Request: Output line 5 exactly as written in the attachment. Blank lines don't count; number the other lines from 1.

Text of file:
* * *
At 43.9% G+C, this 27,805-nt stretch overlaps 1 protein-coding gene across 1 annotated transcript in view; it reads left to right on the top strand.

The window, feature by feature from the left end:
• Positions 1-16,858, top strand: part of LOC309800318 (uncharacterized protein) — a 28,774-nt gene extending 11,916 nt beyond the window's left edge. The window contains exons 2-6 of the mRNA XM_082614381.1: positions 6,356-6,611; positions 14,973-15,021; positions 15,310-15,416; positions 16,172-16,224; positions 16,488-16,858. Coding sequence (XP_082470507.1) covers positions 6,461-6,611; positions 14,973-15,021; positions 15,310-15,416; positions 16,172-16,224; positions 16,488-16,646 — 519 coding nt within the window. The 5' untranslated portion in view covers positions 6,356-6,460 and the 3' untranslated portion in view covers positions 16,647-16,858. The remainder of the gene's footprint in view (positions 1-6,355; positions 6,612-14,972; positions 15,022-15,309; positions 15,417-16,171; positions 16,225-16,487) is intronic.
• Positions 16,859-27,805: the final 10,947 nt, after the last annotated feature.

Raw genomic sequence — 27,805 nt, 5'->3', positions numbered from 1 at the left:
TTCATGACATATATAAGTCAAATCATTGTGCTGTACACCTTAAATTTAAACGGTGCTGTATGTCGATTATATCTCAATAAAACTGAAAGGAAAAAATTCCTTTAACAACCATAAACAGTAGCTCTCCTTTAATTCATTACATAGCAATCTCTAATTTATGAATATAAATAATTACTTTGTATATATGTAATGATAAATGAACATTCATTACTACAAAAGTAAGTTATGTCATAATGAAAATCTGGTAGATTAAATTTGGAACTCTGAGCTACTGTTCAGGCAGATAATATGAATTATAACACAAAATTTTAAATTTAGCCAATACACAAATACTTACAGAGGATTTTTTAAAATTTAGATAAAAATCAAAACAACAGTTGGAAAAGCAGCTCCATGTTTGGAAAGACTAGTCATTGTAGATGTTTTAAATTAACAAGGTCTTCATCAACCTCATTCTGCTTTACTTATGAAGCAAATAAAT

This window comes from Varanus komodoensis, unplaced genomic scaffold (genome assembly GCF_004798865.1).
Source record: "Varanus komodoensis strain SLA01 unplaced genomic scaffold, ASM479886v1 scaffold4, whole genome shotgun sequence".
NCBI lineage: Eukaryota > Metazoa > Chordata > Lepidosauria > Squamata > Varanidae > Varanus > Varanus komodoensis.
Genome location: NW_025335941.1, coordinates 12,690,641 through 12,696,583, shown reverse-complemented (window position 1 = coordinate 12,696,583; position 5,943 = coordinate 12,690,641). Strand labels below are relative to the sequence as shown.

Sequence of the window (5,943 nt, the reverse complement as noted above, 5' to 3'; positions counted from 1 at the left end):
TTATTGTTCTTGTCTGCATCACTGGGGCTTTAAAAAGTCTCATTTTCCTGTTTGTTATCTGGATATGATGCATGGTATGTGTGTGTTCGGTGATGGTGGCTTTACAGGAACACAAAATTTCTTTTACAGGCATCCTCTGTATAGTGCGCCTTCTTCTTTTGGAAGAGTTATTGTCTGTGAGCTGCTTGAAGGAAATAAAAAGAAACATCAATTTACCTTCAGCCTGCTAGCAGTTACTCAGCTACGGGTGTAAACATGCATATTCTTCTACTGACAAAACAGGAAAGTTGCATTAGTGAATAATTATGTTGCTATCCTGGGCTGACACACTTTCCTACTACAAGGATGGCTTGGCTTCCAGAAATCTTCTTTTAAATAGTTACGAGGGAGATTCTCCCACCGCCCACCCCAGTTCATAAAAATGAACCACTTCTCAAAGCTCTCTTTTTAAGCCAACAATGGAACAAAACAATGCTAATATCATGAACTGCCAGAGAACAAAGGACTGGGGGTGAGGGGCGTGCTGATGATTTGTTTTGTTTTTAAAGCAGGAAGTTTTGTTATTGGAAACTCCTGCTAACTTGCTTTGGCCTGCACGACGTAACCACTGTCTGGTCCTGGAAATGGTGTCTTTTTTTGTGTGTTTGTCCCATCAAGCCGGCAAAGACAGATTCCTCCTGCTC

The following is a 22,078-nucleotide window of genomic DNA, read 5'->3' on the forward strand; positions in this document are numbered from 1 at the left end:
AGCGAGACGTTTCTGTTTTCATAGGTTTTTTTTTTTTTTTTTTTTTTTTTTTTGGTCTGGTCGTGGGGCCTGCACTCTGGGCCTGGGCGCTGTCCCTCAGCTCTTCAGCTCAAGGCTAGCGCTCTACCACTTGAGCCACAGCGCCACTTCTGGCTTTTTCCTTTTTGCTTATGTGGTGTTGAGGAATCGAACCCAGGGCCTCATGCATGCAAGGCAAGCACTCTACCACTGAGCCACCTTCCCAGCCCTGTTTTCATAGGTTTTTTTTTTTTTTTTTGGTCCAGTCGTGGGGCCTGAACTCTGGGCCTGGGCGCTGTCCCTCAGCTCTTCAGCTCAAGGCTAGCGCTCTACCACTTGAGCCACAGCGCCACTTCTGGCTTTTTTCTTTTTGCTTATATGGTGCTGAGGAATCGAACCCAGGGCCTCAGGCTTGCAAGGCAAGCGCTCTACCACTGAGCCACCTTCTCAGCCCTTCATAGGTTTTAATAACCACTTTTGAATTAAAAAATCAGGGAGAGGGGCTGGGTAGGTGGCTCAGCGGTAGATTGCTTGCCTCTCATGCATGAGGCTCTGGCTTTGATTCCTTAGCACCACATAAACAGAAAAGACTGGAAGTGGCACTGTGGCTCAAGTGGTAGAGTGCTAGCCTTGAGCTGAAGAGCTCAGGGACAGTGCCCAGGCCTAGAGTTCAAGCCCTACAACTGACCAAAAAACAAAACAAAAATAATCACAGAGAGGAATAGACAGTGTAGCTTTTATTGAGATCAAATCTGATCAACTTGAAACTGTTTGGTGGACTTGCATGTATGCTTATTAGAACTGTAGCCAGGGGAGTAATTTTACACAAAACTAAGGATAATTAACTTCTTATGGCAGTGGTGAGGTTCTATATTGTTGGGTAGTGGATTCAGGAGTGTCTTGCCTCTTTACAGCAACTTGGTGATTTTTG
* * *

Raw genomic sequence — 27,805 nt, 5'->3', positions numbered from 1 at the left: